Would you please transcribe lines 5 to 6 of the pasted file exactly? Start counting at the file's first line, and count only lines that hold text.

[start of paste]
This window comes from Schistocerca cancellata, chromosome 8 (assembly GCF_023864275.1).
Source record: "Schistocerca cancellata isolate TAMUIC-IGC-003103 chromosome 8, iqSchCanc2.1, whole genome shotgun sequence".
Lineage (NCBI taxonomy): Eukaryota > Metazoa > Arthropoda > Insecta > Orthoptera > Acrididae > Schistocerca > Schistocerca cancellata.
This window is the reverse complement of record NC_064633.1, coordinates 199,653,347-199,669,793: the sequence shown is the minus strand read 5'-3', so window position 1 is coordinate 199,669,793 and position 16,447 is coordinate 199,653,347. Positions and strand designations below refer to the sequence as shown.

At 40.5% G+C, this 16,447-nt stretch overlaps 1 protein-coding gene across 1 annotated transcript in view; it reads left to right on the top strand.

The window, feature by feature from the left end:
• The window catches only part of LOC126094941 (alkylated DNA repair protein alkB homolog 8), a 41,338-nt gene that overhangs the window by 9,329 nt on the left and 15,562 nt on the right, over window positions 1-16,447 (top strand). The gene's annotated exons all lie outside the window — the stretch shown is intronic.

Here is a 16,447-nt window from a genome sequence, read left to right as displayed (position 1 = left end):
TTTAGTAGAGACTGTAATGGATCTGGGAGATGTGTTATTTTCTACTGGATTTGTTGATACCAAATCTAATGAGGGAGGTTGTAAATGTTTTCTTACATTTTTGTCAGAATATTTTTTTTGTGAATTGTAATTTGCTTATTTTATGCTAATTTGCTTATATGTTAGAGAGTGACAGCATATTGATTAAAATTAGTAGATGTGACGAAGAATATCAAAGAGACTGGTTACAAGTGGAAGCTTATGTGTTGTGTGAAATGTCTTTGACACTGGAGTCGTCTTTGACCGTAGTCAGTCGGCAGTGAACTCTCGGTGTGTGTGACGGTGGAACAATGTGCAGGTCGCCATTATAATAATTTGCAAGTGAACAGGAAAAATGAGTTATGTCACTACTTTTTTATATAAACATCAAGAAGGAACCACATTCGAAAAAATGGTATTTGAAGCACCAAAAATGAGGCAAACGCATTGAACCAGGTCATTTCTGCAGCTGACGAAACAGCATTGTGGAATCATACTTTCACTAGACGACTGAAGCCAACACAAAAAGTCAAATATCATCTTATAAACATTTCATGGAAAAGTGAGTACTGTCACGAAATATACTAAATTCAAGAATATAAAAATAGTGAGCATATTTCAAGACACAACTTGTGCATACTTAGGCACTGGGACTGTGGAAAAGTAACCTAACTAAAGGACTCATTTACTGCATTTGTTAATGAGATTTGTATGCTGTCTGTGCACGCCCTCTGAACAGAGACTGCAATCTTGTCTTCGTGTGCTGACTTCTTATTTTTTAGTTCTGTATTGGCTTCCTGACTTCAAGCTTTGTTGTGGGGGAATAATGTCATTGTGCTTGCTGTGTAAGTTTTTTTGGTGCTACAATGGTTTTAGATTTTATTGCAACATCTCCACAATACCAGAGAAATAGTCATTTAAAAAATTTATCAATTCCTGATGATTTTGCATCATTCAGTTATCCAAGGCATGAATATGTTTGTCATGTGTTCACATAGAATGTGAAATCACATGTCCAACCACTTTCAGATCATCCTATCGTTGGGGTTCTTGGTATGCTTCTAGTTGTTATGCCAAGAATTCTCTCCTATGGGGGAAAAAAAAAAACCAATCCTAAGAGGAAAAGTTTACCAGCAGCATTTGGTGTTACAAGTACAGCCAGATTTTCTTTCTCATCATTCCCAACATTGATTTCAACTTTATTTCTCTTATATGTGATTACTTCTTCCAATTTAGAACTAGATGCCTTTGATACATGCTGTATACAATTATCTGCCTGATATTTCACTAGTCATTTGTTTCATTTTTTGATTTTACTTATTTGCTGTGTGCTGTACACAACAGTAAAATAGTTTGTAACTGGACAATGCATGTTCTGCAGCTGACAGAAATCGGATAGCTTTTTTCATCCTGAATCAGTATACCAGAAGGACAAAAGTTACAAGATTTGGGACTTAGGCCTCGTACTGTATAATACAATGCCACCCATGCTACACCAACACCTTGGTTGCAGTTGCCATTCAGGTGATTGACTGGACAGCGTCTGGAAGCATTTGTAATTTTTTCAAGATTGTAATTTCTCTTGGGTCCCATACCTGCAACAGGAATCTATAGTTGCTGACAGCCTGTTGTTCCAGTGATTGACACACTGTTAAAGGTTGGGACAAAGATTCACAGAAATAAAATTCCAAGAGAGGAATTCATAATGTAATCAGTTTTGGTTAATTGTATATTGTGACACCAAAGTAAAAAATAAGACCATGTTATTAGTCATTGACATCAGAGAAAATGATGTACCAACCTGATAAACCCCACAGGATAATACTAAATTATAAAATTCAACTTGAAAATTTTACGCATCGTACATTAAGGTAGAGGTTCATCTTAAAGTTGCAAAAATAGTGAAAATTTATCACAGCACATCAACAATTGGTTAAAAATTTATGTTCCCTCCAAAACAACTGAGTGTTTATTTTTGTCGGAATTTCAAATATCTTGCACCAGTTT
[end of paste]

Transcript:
At 40.5% G+C, this 16,447-nt stretch overlaps 1 protein-coding gene across 1 annotated transcript in view; it reads left to right on the top strand.

The window, feature by feature from the left end: